Used, not abused: New ethical framework for horse sports and racing developed

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Racing and equestrian sport leaders are attending an online workshop to test a new ethical framework decision-making tool developed by the Royal Veterinary College in conjunction with World Horse Welfare.

It will help inform the second phase of this research which aims to provide sporting disciplines with a consistent ethical basis for the participation of equines in sport and leisure, designed to support the highest standards of welfare.

World Horse Welfare strongly believes in the value and benefits of the horse-human partnership and actively supports the participation of horses in sport so long as their welfare is put first. Against the backdrop of increasing societal concerns about the involvement of horses in competitive sport, and with the aim of underwriting equestrian sport’s continued social licence, World Horse Welfare initiated this research project with the Royal Veterinary College. The project is especially relevant in light of the heightened public interest around equine welfare, sparked by recent events such as the incident at the women’s Modern Pentathlon at the Tokyo Olympics and this summer’s Panorama documentary, The Dark Side of Racing.

The first phase of the project was led by Dr Madeleine Campbell, Senior Lecturer in Human-Animal Interactions and Ethics at the Royal Veterinary College. Phase 1 covered the theory and function of the ethical framework. Campbell also leads Phase 2, which began on October 1 and will continue for three years. This phase focuses on optimising the function and uptake of the ethical framework tool. It aims to extend the scope and significance of this project’s impact on welfare by advancing the applicability and uptake of the framework across the equestrian sports sector.

To achieve the project’s broader aims, the specific objectives are:

1.    To refine the ethical framework tool following the final phase of testing in the preceding project and develop a tutorial explaining how to use it

2.    To test the applicability of the ethical framework tool at ‘grassroots’ level

3.    To investigate socio-cognitive drivers, facilitators, and barriers to adoption of the ethical framework tool in practice, and to develop effective methods of overcoming such barriers and promoting adoption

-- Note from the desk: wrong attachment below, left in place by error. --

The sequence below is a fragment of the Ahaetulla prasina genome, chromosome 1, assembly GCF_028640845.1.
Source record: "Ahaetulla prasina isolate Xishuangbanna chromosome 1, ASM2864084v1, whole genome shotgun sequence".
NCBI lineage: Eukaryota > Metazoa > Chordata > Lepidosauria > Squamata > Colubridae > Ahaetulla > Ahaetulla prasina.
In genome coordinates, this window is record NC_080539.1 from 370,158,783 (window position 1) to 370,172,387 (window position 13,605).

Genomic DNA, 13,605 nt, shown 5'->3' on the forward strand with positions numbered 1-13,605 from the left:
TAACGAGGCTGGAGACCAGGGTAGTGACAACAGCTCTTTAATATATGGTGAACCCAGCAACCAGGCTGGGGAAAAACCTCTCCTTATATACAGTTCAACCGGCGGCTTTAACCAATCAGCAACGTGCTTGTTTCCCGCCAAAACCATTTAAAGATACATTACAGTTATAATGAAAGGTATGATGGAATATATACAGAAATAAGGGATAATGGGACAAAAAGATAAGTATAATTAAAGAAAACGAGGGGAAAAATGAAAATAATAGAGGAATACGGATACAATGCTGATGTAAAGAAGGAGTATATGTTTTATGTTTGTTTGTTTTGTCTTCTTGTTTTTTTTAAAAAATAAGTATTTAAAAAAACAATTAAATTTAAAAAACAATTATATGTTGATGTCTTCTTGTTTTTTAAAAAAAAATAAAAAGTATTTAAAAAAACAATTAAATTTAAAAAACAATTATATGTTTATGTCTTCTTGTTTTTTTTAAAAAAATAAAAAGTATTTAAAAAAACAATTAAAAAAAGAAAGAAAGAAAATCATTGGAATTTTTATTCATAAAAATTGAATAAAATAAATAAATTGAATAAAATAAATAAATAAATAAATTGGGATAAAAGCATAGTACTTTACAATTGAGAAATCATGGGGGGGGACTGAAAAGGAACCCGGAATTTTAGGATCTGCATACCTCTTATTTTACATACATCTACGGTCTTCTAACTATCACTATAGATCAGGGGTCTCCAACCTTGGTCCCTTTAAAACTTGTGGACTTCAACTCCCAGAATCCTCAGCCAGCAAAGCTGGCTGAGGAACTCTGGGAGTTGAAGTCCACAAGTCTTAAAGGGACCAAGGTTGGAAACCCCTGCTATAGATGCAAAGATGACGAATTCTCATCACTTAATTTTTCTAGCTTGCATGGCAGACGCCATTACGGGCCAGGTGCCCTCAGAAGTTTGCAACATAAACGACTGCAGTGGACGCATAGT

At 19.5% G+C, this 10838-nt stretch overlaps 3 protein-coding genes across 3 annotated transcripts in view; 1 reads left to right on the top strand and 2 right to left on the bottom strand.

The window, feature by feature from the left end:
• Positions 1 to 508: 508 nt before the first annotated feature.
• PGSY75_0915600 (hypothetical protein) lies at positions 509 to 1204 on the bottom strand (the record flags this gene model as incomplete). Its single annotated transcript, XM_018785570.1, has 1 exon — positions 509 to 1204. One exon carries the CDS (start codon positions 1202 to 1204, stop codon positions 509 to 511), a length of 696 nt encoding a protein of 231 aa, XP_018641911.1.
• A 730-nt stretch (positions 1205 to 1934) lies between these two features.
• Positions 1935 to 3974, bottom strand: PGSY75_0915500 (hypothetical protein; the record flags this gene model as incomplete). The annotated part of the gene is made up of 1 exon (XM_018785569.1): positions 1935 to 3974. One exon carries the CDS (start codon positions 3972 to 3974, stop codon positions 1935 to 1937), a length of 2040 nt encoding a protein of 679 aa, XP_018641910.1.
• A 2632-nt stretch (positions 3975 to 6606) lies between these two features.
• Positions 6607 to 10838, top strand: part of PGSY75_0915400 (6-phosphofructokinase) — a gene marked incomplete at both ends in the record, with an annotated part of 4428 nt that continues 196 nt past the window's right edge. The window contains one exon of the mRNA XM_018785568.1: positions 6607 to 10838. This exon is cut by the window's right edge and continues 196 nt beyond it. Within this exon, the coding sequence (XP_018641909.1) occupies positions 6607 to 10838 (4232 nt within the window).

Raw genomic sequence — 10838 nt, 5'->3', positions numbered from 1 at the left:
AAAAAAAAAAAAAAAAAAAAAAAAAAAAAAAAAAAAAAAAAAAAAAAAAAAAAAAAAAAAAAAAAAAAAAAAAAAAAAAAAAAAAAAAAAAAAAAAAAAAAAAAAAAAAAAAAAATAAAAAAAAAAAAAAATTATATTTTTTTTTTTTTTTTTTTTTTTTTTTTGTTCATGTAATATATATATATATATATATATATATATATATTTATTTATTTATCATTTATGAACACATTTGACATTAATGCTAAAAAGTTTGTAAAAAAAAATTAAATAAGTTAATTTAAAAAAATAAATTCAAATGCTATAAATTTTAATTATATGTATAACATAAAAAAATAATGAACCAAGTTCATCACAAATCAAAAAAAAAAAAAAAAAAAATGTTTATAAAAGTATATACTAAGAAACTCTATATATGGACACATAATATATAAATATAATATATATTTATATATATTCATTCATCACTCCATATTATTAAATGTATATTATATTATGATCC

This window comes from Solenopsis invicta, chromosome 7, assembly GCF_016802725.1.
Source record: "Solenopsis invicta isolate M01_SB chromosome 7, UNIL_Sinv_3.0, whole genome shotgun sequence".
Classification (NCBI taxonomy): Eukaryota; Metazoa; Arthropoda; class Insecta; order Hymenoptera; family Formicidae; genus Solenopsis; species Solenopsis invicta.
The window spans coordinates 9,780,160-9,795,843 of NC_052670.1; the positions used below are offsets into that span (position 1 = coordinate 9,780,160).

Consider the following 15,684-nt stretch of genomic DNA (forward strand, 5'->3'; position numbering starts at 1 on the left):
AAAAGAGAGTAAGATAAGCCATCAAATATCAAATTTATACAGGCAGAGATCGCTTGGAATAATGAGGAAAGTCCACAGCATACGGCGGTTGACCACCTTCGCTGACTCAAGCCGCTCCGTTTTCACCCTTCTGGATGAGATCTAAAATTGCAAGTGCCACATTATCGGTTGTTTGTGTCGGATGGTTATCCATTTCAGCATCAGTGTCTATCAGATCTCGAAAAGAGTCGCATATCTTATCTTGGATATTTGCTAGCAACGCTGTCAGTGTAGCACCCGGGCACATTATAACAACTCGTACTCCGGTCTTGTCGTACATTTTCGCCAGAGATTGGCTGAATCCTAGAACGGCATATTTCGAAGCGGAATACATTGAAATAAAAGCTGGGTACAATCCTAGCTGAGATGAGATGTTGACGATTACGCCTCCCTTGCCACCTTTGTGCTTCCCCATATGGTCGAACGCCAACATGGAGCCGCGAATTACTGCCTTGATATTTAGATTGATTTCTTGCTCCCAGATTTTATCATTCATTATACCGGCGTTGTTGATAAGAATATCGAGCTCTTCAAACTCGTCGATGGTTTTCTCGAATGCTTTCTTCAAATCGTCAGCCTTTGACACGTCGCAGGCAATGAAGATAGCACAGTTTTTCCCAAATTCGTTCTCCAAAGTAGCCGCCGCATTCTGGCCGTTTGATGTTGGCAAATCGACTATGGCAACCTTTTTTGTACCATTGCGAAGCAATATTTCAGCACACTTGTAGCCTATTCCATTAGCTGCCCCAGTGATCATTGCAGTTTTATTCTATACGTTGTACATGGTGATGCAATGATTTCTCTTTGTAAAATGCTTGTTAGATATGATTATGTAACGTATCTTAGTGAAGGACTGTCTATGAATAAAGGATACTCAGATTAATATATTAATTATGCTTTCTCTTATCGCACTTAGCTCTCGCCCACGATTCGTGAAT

4.    To conduct systematic reviews of evidence relating to two discipline-specific, stakeholder-identified ethical dilemmas in order to identify research priorities targeted at improving welfare through promoting evidence-based use of the framework

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The workshop will show the initial findings of the ethical framework, beginning with a presentation from Madeleine Campbell on the genesis of the framework and how it functions as a practical tool. Bluebell Brown, the World Horse Welfare-funded MRes student on the project, will then explain how the framework was tested and refined through stakeholder participation. Subsequently, two of the stakeholders involved in this process will outline their experiences of it and how they envisage the framework being used in future.

World Horse Welfare Chief Executive Officer Roly Owers said the project’s second phase aligns closely with a key aspect of the charity’s 2020-2024 strategy: ‘Supporting the ethical involvement of equines in sport and entertainment’.

“As recent events such as the infamous Gordon Eliot photo and the treatment of horses during Modern Pentathlon at the Tokyo Olympics have shown, this work has never been more relevant and we are excited to be a part of this pioneering development.

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“Working together with equestrian sport and its regulators is an essential part of our work to help achieve the best possible welfare standards and practices throughout the whole lives of sport horses. We are pleased that, in line with this approach, the project will make particular use of stakeholder consultation, and conducting further testing and consultation with equestrian organisations as we progress with the project over the next three years,” Owers said.

Campbell said the team was looking forward to testing the tool with further decision-makers across all levels of horse sport.

“The framework in itself does not tell any stakeholder what conclusion they ought to be reaching on any particular issue – it simply provides them with a logical method of reaching some conclusion based on a set of guiding principles.  This means that the framework tool can be used in any setting within equestrian sport to facilitate the transparent, consistent justification of decision and policy making.”

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